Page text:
Arsenio VALDEZ, Petitioner, v. Loretta E. LYNCH,* Attorney General, Respondent.
Petitioner Arsenio Valdez seeks review of an order of the Board of Immigration Appeals (“BIA”) denying his request for a so-called “marriage waiver” from removal. For the reasons explained below, the petition will be denied.
Valdez, a citizen and native of the Dominican Republic, obtained conditional permanent resident status in 1996 after marrying an American citizen the year before. Their marriage fell on hard times, and the couple separated in the early 2000s, with their divorce becoming final in 2008.
Served with a Notice to Appear in October of 2011, Valdez conceded removability at a hearing before an immigration judge (“IJ”). At the same time, Valdez sought relief from removal in the form of an adjustment of status from conditional permanent resident to permanent resident. He also asked for a waiver of the usual requirement to present his status-change request jointly with his spouse. He said that he was forced to make this request on his own, and thus needed a waiver from the joint petition requirement, because he had “entered into the marriage in good faith but the marriage was terminated through divorce or annulment.”
After considering Valdez's evidence, the IJ concluded that Valdez failed to establish he had entered into his marriage in good faith. Accordingly, she ordered him removed to the Dominican Republic. Valdez appealed to the BIA, which in a written decision discussed what it saw as a lack of evidence that Valdez married in good faith, and upheld the IJ's decision in its entirety after concluding that Valdez “failed his burden of proof to establish that the marriage was bona fide.”
Aggrieved, Valdez filed a timely petition for review with this court.
STANDARD OF REVIEW
In denying Valdez's appeal, the BIA discussed the evidence adduced before the IJ and the legal arguments Valdez made as to why the IJ got it wrong. In affirming the IJ, the BIA indicated that it had relied on its own reasoning, plus the reasons “articulated by the [IJ] in her decision․” Because the BIA did not simply adopt the IJ's decision, but relied instead on a combination of its own reasoning and the IJ's, we review the IJ's and the BIA's decisions together. Dimova v. Holder, 783 F.3d 30, 35 (1st Cir.2015).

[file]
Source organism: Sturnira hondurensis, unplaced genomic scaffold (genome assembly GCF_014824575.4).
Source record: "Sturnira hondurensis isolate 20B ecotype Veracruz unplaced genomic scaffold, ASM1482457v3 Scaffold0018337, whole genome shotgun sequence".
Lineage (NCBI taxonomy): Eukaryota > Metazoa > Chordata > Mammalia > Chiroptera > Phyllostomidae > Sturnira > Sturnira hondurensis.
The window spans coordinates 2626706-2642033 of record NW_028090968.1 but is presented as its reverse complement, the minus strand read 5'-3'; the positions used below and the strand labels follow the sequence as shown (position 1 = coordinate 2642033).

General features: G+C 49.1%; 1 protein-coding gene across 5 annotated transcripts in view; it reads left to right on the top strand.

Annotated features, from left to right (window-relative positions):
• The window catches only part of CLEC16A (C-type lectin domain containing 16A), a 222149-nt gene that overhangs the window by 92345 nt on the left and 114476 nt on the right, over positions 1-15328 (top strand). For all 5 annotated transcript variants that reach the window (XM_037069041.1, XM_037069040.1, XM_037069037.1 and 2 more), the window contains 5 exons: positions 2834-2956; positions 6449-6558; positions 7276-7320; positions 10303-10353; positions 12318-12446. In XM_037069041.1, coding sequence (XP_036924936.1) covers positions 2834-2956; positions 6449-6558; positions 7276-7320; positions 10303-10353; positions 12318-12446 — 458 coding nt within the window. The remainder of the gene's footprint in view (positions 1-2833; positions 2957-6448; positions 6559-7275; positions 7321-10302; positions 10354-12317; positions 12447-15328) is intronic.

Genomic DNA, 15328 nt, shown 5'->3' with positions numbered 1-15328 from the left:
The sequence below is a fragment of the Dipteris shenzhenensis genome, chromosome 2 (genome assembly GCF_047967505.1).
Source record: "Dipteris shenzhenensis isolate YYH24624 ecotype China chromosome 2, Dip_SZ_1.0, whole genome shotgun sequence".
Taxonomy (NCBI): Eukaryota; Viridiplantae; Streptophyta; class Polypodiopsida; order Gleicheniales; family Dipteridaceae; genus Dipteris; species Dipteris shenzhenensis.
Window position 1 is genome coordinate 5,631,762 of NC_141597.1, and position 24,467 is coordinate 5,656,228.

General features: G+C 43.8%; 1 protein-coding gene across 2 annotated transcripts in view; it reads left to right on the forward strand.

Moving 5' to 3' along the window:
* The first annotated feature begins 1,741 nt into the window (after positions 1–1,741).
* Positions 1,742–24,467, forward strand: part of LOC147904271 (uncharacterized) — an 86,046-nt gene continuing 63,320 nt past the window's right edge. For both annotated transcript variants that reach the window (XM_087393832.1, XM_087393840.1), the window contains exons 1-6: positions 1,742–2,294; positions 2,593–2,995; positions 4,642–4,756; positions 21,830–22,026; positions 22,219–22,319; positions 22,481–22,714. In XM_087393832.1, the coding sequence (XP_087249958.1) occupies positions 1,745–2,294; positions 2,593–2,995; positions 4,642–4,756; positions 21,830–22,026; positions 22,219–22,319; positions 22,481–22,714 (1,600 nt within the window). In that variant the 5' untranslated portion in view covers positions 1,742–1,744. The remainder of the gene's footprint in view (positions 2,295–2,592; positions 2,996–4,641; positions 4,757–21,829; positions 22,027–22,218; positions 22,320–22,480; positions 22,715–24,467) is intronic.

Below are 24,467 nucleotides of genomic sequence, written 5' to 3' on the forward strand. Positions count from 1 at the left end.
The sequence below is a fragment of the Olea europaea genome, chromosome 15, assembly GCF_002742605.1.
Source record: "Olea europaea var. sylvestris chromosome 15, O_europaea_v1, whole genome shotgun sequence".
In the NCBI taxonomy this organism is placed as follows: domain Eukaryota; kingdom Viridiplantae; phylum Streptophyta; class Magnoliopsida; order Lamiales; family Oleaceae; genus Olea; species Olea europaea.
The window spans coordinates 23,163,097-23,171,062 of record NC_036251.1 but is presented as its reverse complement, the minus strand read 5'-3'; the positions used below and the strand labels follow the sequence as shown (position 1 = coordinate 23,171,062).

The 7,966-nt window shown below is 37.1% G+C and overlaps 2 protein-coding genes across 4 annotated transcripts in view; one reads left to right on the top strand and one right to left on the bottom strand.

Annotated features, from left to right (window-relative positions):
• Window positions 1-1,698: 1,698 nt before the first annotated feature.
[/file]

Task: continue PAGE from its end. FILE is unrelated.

The parties agree that Valdez bore the burden of showing that he entered into his marriage in “good faith.” Lamim v. Holder, 760 F.3d 135, 137 (1st Cir.2014). Whether or not this burden has been met is a call for the IJ or BIA to make in the first instance, as the “judgment about whether a marriage was entered into in good faith is a factual one.” Id. at 138 (citing Jing Lin v. Holder, 759 F.3d 110, 112 (1st Cir.2014)). We must uphold the factfinder's judgment as to the presence or absence of good faith “so long as it is ‘supported by reasonable, substantial, and probative evidence on the record considered as a whole.’ “ Id. (quoting Reynoso v. Holder, 711 F.3d 199, 205 (1st Cir.2013)). What this all means is that we will only reverse the IJ's or the BIA's finding on whether a marriage was entered into in good faith if “the record evidence would ‘compel a reasonable factfinder to reach a contrary determination.’ “ Jing Lin, 759 F.3d at 112 (quoting Kinisu v. Holder, 721 F.3d 29, 34 (1st Cir.2013)).
First, the lay of the land. A noncitizen who marries a United States citizen may obtain conditional permanent resident status. See 8 U.S.C. § 1186a(a)(1). To remove that condition, the two spouses must file a joint petition with the Department of Homeland Security asking for it to be removed, and they must do so within the ninety-day window before the second anniversary of the noncitizen spouse's attainment of conditional permanent resident status. See id. § 1186a(c)(1)(A); 8 C.F.R. § 1216.5(a). Failure to file the petition in the time allotted results in termination of the noncitizen spouse's conditional permanent resident status. 8 U.S.C. § 1186a(c)(2).
A couple that does not file their petition on time can jointly apply for a “hardship waiver” of the timing requirement. See id . § 1186a(c)(4). If the noncitizen spouse is unable to file a joint application because the marriage has already ended, he must show—among other things—that he married his ex-spouse “in good faith.” Id. § 1186a(c)(4)(B). “Good faith” in this context means that the noncitizen “intended to establish a life with [his] spouse at the time” of marriage. Cho v. Gonzales, 404 F.3d 96, 102 (1st Cir.2005). The noncitizen's burden of proving good faith may be satisfied “by introducing ‘evidence relating to the amount of commitment by both parties to the marital relationship.’ “ Lamim, 760 F.3d at 137 (quoting 8 C.F.R. § 1216.5(e)(2)).
Evidence of good faith includes the following:
(i) Documentation relating to the degree to which the financial assets and liabilities of the parties were combined;
(ii) Documentation concerning the length of time during which the parties cohabited after the marriage and after the alien obtained permanent residence;
(iii) Birth certificates of children born to the marriage; and
(iv) Other evidence deemed pertinent․
8 C.F.R. § 1216.5(e)(2).